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    Renoir painting withdrawn from auction; stolen from Baltimore Museum of Art in 1951

    Date: 1 Oct 2012 | | Views: 1976

    Source: ArtDaily

    An art shopper looks closely at a 5.5 inch by 6.6 inch (14 centimeter by 23 centimeter) painting by French Impressionist master Pierre-Auguste Renoir in Alexandria, Virginia. The painting was recently discovered for just a few dollars at a Virgina flea market sale. The canvas which shows a scene along the Seine River titled "Paysage Bords de Seine" was scheduled to be auctioned September 29, 2012 at the Potomack Company, in Alexandria, Virginia, selling for an expected 75,000 to 100,000 USD. It was for sale in a box with a plastic cow and a Paul Bunyan doll for 50.00 USD and still carries a label from the Berheim-Jeune arthouse in Paris, a famous purveyor of works by Renoir. AFP PHOTO/Paul J. Richards.

    ALEXANDRIA, VA. - The Potomack Company announces the withdrawal of Pierre-Auguste Renoir’s painting Paysage Bords de Seine from a planned sale on September 29 at the Potomack Company auction house after a question was raised by The Baltimore Museum of Art on Wednesday, September 26, about the ownership of the painting.

    On July 27, 2012, a consignor brought a painting into The Potomack Company that she had bought at a flea market, and Potomack’s fine art specialist, Anne Norton Craner, confirmed that it was a known Renoir painting titled Paysage Bords de Seine painted in the late 19th century.

    The same day, July 27, 2012, Potomack Company promptly contacted Art Loss Register – a service that records and follows missing and stolen works of art - confirming that the painting had never been reported stolen or missing. Potomack also consulted the FBI’s art theft website to confirm that it was not listed as stolen by the FBI. Potomack researched the provenance of the painting, determining that it was a painting listed in Bernheim-Jeune’s Renoir catalogue raisonne and that the last record of the painting’s exhibition or sale was in Paris in 1926. The buyer was Herbert L. May, husband of Saidie May until their separation in 1924. Saidie May was an important donor of paintings and other objects to the Baltimore Museum of Art.

    On September 6, Potomack issued a press release announcing the upcoming sale and explaining the mysterious provenance and discovery of the painting. The release was sent to major news organizations, to The Baltimore Museum of Art and to international Renoir specialists. Since the press release, there has been worldwide media coverage of the painting and the mystery of its whereabouts since 1926.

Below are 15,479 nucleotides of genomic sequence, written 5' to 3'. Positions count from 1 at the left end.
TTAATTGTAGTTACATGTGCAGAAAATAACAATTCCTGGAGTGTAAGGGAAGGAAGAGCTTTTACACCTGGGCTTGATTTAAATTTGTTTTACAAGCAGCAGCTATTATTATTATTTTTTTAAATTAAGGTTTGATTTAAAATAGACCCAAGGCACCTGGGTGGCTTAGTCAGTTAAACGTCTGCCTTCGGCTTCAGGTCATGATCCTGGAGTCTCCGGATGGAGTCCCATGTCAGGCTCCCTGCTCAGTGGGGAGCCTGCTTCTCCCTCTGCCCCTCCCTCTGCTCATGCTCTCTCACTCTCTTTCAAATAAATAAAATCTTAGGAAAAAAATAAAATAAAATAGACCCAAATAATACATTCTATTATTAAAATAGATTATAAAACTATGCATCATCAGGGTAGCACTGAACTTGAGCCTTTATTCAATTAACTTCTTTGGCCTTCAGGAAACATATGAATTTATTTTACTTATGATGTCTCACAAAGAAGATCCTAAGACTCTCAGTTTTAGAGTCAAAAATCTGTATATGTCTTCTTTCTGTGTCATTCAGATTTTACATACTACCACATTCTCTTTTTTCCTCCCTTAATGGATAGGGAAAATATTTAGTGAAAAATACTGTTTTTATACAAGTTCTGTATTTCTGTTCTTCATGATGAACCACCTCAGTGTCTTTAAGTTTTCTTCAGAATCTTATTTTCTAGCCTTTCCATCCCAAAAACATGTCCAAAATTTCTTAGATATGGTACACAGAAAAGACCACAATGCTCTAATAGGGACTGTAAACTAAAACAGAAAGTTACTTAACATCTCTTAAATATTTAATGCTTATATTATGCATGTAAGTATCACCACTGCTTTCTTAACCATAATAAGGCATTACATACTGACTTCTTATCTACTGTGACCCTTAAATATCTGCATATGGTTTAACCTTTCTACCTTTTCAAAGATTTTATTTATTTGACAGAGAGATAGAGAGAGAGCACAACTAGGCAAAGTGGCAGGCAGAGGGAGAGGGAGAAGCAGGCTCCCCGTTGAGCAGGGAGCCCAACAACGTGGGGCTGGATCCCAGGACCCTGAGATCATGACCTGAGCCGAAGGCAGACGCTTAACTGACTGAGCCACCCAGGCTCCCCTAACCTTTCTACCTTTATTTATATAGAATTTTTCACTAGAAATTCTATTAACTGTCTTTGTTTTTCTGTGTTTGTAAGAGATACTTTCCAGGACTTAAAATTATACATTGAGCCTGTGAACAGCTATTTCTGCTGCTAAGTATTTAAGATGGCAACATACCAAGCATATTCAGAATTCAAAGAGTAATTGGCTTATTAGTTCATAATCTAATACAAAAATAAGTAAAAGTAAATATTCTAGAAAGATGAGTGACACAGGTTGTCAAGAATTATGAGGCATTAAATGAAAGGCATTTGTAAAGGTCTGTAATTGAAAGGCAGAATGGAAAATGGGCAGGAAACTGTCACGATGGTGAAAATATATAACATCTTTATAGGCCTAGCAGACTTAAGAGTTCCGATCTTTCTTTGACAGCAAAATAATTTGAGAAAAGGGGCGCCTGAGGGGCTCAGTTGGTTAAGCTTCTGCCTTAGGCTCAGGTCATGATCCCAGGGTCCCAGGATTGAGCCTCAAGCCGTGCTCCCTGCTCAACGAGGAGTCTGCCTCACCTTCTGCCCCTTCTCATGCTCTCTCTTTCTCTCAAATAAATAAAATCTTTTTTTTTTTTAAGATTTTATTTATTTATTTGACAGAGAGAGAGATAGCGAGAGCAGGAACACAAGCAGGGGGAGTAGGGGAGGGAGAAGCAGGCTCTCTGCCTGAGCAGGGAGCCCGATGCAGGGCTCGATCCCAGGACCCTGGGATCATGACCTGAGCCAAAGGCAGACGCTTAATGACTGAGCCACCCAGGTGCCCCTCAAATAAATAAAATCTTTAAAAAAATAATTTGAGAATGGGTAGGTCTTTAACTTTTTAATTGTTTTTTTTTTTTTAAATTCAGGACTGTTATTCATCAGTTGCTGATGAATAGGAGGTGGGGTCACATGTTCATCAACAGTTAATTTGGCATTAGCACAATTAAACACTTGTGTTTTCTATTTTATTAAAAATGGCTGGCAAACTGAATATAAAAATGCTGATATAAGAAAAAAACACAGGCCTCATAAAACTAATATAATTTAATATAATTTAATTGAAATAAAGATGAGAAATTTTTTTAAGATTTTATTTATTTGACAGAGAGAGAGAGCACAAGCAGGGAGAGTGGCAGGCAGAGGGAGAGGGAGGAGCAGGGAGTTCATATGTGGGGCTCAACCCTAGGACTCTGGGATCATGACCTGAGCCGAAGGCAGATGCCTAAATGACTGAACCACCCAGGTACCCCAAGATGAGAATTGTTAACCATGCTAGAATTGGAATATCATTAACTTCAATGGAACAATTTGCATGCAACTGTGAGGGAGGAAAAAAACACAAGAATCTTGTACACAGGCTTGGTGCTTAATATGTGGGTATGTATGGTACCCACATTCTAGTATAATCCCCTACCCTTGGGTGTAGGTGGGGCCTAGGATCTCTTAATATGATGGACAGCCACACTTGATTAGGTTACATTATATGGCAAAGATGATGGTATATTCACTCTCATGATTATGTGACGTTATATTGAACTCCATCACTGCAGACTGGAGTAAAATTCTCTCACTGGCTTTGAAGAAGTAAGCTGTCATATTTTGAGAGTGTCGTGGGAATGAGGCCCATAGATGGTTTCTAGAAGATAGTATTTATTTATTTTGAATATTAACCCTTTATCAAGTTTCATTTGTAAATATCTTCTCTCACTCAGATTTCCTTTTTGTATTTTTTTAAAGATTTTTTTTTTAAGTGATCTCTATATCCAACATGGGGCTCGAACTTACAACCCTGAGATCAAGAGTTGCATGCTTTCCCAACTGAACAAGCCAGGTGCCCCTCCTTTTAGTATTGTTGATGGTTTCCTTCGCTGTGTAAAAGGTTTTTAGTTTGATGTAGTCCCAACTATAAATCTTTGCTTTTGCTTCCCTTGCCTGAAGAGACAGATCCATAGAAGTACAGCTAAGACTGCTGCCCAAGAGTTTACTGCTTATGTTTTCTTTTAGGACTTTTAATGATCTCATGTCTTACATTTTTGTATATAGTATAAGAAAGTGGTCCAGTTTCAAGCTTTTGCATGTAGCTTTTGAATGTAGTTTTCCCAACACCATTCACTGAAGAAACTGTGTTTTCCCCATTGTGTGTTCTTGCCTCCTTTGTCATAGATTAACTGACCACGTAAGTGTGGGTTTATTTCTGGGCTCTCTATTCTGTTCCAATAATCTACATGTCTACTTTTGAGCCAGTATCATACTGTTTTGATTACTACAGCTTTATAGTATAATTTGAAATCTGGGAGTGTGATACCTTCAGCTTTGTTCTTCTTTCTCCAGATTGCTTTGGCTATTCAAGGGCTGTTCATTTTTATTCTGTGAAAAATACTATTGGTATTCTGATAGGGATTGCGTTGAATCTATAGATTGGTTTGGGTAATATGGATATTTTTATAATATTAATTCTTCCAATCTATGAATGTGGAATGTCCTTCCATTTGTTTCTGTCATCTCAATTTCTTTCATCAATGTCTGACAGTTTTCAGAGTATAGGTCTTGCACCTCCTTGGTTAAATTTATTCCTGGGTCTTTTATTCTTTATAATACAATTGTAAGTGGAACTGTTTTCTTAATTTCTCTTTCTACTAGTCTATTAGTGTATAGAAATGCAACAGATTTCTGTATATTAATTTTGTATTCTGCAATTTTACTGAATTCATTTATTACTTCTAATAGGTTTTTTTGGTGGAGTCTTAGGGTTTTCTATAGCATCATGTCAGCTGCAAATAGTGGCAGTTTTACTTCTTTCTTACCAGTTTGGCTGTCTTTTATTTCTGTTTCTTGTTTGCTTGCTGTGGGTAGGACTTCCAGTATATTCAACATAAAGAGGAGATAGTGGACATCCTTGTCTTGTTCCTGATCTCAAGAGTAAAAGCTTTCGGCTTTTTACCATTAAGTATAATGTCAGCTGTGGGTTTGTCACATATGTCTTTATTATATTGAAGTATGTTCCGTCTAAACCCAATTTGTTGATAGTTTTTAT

Washington Post reporter Ian Shapira undertook a probing investigation into the whereabouts of the painting since 1926. While doing research in the Museum’s library archives on Tuesday, September 25, Shapira discovered a list of paintings from Saidie A. May on loan to the Museum from 1937 that included the Renoir painting. After Shapira notified Museum officials of his finding, they did an internal investigation of their art collection files and found a loan record indicating that the Renoir painting was stolen in 1951.

    On Wednesday, September 26, 2012, the Museum called and advised Potomack that they had a record indicating the painting was stolen while on loan to the Museum in 1951, although there is no known police report. Elizabeth Wainstein, owner of The Potomack Company, immediately notified the Federal Bureau of Investigation of this development that afternoon. A federal investigation is now in progress.

    Decision to Withdraw the Painting:
    At this time, many questions remain about the fate of the painting after it was loaned to the museum in 1937 and the ownership of the painting then and now. Given these questions, Potomack and the consignor have decided to withdraw the painting from the September 29 sale until any questions about its ownership are resolved.

    “Potomack is relieved this came to light in a timely manner as we do not want to sell any item without clear title,” said Elizabeth Wainstein. “Our objective in conducting a sale is always to ensure fairness and finality both for the consignor and for the buying public. Postponing the sale of the Renoir painting is the best way of achieving that objective in this case.”

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